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Sleeping Through the Night

Written by Katherine Dettwyler, Ph.D.   
Monday, 01 March 2004 00:00
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This essay was originally directed to one person. It has been edited slightly to make it less specific.

Someone from parent-l passed along a post about children sleeping through the night on to me and asked me to respond. I was one of the original parent-l folks, but haven’t been on for a long time. I am an Associate Professor of Anthropology and Nutrition at Texas A&M University, and I do research on infant/child feeding beliefs/practices both cross-culturally and from an evolutionary perspective, as well as research on children’s health and growth. I know from firsthand experience that being a new parent is a difficult time of adjustment, especially when expectations don’t match reality, especially when our culture has taught us that children should have certain needs / wants / behaviors and then our children don’t seem to fit that mold. This problem of a mismatch between expectations and reality can be very difficult for new parents to accept and adjust to. Sometimes, some children can be encouraged / convinced / forced to fit the mold of cultural expectations, and they do fine.

Sleeping Through the NightOther times, though they do eventually fit the mold, it is at the expense of their sense of who they are, their self-confidence, their view of the world as a safe and trusting place, sometimes, even, at the expense of their health or life. Probably nowhere do cultural expectations and the reality of children’s needs conflict more than in the two areas of breastfeeding frequency and sleeping behaviors. Human children are designed (whether you believe by millions of years of evolution, or by God, it doesn’t matter)—to nurse very frequently, based on the composition of the milk of the species, the fact that all higher primates (Primates are the zoological Order to which humans belong, higher primates include monkeys and apes) keep their offspring in the mother’s arms or on her back for several years, the size of the young child’s stomach, the rapidity with which breast milk is digested, the need for an almost constant source of nutrients to grow that huge brain (in humans, especially), and so on. By very frequently, I mean 3-4 times per hour, for a few minutes each time. The way in which some young infants are fed in our culture—trying to get them to shift to a 3-4 hour schedule, with feedings of 15-20 minutes at a time, goes against our basic physiology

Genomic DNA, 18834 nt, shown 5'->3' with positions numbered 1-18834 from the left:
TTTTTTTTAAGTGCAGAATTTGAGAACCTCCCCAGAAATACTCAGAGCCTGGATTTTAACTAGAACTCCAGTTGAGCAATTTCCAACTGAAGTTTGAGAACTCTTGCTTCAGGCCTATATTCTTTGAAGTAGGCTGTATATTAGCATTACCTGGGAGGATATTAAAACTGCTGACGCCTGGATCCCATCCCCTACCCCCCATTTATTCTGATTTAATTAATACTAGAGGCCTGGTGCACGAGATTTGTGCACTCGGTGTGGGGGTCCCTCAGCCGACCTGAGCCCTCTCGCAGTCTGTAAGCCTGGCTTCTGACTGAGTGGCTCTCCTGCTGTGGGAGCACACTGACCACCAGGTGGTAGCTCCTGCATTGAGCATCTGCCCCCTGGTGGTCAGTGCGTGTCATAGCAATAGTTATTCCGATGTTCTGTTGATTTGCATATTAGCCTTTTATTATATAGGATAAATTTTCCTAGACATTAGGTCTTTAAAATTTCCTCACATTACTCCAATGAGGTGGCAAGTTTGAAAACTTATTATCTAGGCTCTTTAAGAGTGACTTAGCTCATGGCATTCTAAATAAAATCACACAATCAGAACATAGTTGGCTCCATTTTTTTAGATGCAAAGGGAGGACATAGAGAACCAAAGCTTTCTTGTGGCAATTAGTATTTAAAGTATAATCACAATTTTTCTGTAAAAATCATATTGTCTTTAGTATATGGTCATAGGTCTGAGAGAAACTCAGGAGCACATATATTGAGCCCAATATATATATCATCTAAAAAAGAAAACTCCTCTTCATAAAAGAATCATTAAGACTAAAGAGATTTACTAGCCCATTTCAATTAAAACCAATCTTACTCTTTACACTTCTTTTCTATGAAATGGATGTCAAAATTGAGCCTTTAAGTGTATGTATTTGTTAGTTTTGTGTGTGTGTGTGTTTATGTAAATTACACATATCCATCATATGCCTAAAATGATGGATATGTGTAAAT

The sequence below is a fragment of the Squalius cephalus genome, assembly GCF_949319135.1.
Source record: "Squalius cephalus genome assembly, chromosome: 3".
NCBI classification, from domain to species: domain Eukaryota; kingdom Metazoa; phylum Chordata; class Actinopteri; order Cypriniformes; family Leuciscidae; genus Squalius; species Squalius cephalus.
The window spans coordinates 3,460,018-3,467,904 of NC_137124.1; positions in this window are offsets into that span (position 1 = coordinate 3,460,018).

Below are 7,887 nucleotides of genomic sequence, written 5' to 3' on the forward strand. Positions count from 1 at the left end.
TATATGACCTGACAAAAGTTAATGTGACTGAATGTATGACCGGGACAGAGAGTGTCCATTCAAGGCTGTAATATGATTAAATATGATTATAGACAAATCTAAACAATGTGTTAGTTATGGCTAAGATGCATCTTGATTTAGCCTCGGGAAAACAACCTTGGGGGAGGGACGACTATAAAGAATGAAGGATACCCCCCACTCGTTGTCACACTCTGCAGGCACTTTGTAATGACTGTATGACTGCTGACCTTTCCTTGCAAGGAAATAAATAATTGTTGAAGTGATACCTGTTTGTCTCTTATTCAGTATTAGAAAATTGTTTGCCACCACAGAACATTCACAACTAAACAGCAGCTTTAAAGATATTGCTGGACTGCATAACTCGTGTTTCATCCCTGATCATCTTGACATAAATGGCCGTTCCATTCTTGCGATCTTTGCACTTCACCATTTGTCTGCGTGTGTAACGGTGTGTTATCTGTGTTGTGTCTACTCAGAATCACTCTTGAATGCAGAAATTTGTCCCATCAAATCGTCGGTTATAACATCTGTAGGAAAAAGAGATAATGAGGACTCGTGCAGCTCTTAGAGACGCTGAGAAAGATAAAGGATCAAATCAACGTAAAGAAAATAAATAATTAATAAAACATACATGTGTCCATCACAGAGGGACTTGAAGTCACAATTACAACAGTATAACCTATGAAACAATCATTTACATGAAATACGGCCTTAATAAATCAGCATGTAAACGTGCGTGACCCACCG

But humans are very adaptable, and some mothers will be able to make sufficient milk with this very infrequent stimulation and draining of the breasts, and some children will be able to adapt to large meals spaced far apart. Unfortunately, some mothers don’t make enough milk with this little nursing, and some babies can’t adjust, and so are fussy, cry a lot, seem to want to nurse “before it is time” and fail to grow and thrive. Of course, usually the mother’s body is blamed—“You can’t make enough milk”—rather than the culturally imposed expectation that feeding every 3-4 hours should be sufficient, and the mother begins supplementing with formula, which leads to a steady spiral downward to complete weaning from the breast. Human children are also designed to have breast milk be a part of their diet for a minimum of 2.5 years, with many indicators pointing to 6-7 years as the true physiological duration of breastfeeding—regardless of what your cultural beliefs may be. I can provide you with references to my research on this topic if you wish to read more.